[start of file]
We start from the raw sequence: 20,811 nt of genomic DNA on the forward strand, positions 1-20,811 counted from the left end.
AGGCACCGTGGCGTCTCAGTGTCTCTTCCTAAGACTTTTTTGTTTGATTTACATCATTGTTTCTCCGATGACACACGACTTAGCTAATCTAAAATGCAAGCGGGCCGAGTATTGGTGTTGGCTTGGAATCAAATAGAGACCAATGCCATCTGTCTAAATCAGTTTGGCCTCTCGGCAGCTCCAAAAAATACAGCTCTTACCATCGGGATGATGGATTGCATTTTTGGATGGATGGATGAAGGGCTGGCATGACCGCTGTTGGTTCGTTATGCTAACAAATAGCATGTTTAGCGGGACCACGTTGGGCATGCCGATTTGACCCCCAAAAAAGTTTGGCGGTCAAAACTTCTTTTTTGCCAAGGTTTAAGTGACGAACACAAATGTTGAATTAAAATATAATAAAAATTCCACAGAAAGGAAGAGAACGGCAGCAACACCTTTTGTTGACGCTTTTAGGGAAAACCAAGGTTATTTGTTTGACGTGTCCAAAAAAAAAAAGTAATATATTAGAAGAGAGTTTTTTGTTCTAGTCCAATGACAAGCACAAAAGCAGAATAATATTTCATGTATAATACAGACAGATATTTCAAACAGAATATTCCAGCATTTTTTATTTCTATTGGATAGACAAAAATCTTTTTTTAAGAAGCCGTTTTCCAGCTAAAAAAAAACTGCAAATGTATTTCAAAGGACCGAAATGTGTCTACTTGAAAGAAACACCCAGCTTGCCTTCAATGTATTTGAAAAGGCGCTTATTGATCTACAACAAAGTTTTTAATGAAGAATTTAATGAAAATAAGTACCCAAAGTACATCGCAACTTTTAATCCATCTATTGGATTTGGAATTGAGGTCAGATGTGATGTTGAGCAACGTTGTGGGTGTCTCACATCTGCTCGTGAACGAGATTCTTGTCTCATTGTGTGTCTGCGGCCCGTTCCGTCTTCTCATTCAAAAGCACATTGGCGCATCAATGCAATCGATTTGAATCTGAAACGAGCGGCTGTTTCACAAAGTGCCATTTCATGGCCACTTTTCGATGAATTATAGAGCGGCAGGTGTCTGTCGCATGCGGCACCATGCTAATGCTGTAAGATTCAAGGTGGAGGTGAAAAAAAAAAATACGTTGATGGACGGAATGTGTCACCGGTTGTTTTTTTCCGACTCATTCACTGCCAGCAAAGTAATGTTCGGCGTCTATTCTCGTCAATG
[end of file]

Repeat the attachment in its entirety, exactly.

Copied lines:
We start from the raw sequence: 20,811 nt of genomic DNA on the forward strand, positions 1-20,811 counted from the left end.
AGGCACCGTGGCGTCTCAGTGTCTCTTCCTAAGACTTTTTTGTTTGATTTACATCATTGTTTCTCCGATGACACACGACTTAGCTAATCTAAAATGCAAGCGGGCCGAGTATTGGTGTTGGCTTGGAATCAAATAGAGACCAATGCCATCTGTCTAAATCAGTTTGGCCTCTCGGCAGCTCCAAAAAATACAGCTCTTACCATCGGGATGATGGATTGCATTTTTGGATGGATGGATGAAGGGCTGGCATGACCGCTGTTGGTTCGTTATGCTAACAAATAGCATGTTTAGCGGGACCACGTTGGGCATGCCGATTTGACCCCCAAAAAAGTTTGGCGGTCAAAACTTCTTTTTTGCCAAGGTTTAAGTGACGAACACAAATGTTGAATTAAAATATAATAAAAATTCCACAGAAAGGAAGAGAACGGCAGCAACACCTTTTGTTGACGCTTTTAGGGAAAACCAAGGTTATTTGTTTGACGTGTCCAAAAAAAAAAAGTAATATATTAGAAGAGAGTTTTTTGTTCTAGTCCAATGACAAGCACAAAAGCAGAATAATATTTCATGTATAATACAGACAGATATTTCAAACAGAATATTCCAGCATTTTTTATTTCTATTGGATAGACAAAAATCTTTTTTTAAGAAGCCGTTTTCCAGCTAAAAAAAAACTGCAAATGTATTTCAAAGGACCGAAATGTGTCTACTTGAAAGAAACACCCAGCTTGCCTTCAATGTATTTGAAAAGGCGCTTATTGATCTACAACAAAGTTTTTAATGAAGAATTTAATGAAAATAAGTACCCAAAGTACATCGCAACTTTTAATCCATCTATTGGATTTGGAATTGAGGTCAGATGTGATGTTGAGCAACGTTGTGGGTGTCTCACATCTGCTCGTGAACGAGATTCTTGTCTCATTGTGTGTCTGCGGCCCGTTCCGTCTTCTCATTCAAAAGCACATTGGCGCATCAATGCAATCGATTTGAATCTGAAACGAGCGGCTGTTTCACAAAGTGCCATTTCATGGCCACTTTTCGATGAATTATAGAGCGGCAGGTGTCTGTCGCATGCGGCACCATGCTAATGCTGTAAGATTCAAGGTGGAGGTGAAAAAAAAAAATACGTTGATGGACGGAATGTGTCACCGGTTGTTTTTTTCCGACTCATTCACTGCCAGCAAAGTAATGTTCGGCGTCTATTCTCGTCAATG